Lee Byrne cleared of ban and free for England v Wales
Ospreys full-back Lee Byrne's blood-bin began the 16-man confusion
Wales full-back Lee Byrne has had a two-week ban overturned, leaving him free to face England in the Six Nations opener at Twickenham on Saturday.
The ban had been imposed by European Rugby Cup after his brief appearance as an illegal 16th player in the Ospreys' 17-12 Heineken Cup win over Leicester.
The suspension has been replaced by a fine of 5,000 Euros on the 29-year-old.
Wales coach Warren Gatland has delayed naming his team and is likely to hand Byrne the 15 shirt.
James Hook is set to be named in midfield when Gatland announces his starting line-up at 1300 GMT on Wednesday.
An independent ERC appeal committee comprising Scots Rod McKenzie, Lorne Crerar and Bill Dunlop sat in Glasgow on Tuesday and overruled the original suspension that was imposed last week.
Byrne and the Ospreys had both pleaded guilty to the misconduct complaints in Dublin on Friday, the club fined £21,666 (25,000 Euros) while the player was left facing missing out on the start of the Six Nations.
The committee chaired by Pat Barriscale of Ireland had found that Byrne had re-entered the pitch without the referee's permission and that he knew or ought to have known that he needed that permission.
The British and Irish Lions full-back had gone off in the second-half of the Heineken Cup Pool Three clash suffering from a dislocated and bloodied toe and was replaced by centre Sonny Parker.
But Byrne was sent back on at the Liberty Stadium three minutes later after treatment without any of his team-mates going off.
A Tigers player pointed out the Ospreys' numerical advantage to referee Alan Lewis, who then berated an Ospreys touchline official for not informing the match fourth official that Byrne had returned.
The official also did not award Leicester the penalty they should have had for Ospreys temporarily fielding an extra player.
Fly-half Dan Biggar eventually departed as the Ospreys returned to 15 men to hold on during a torrid finale of constant Leicester pressure.
Leicester claimed Byrne was involved in halting a break by scrum-half Ben Youngs as Tigers looked to claw back their 17-12 deficit.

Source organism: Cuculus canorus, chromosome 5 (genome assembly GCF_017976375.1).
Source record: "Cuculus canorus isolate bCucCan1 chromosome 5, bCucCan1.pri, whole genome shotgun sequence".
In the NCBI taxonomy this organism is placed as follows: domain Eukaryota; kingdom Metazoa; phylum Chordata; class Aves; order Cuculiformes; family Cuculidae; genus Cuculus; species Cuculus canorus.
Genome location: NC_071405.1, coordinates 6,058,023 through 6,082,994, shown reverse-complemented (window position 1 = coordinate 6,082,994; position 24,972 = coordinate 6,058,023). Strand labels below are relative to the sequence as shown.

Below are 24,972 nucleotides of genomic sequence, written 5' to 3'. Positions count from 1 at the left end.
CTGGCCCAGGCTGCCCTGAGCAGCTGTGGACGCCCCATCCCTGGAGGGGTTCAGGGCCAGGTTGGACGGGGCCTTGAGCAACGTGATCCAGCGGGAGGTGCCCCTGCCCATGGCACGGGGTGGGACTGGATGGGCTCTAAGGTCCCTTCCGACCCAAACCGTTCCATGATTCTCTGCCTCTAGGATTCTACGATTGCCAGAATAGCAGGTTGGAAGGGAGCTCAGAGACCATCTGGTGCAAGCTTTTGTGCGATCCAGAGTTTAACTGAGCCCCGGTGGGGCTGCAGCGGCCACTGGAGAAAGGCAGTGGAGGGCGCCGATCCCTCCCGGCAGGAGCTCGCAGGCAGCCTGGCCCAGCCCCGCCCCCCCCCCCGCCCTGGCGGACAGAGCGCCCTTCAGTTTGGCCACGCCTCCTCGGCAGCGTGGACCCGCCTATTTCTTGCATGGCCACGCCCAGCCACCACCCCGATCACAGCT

The triumph ensured the Ospreys' qualification for the Heineken Cup quarter-final, while the defeat knocked Leicester out.
Byrne is one of Wales' key players and was badly missed when injured in the autumn as they slumped to defeats to New Zealand and Australia.
"I'm absolutely over the moon to be honest, I'm just glad to put the last four or five days behind me and be back on familiar ground preparing for a game of rugby rather than thinking about an appeal hearing," said Byrne in an interview conducted by the WRU.
"It's just going to be great to get back to international rugby, it feels like I've been away for ages after missing out on the autumn internationals due to the injury I picked up with the Lions.
"I'm really looking forward to getting back on the field at Twickenham and there's nothing like starting back with the big one against England in a centenary game.
"The expectation at the start of any campaign is immense but the senior players in this squad have been through a lot together now, we have the experience and we have just got to handle that pressure, we know can do it.
"We started the campaign in 2008 with a win against them at Twickenham for the first time in 20 years and look what happened then, it's all about winning that first game and then building some momentum."
Welsh Rugby Union group chief executive Roger Lewis expressed his delight after hearing that Byrne was free to face England.
"I am delighted that the independent appeal committee have reached this decision which is great news for Lee Byrne and for Wales," said Lewis.
"It has been an extremely difficult time for the player, but we have been determined to give him all the support he needed to achieve this fair resolution of a difficult matter.
"It has not been an easy decision either for the original independent committee hearing the evidence or the appeal panel and I applaud them all on their diligence in this matter.
"I hope this sends out a message to the followers of Welsh rugby that the WRU is an organisation which will always stand by individuals who deserve and need our help.
"We sat down with Lee as soon as the original penalty was announced and started to plan for the appeal.
"There have been a lot of meetings and discussions over the past days but it has all been worthwhile because we are now celebrating an important victory for all concerned.
"I know how hard all the players, coaches and backroom staff in the national squad work for success and they must always be confident that the WRU will stand firm in support of all their efforts.
"We want every player who pulls on a Welsh jersey to know that we are with them all the way.
"Now it's back to business and we can all look forward to a great game of rugby at Twickenham."
This page is best viewed in an up-to-date web browser with style sheets (CSS) enabled. While you will be able to view the content of this page in your current browser, you will not be able to get the full visual experience. Please consider upgrading your browser software or enabling style sheets (CSS) if you are able to do so.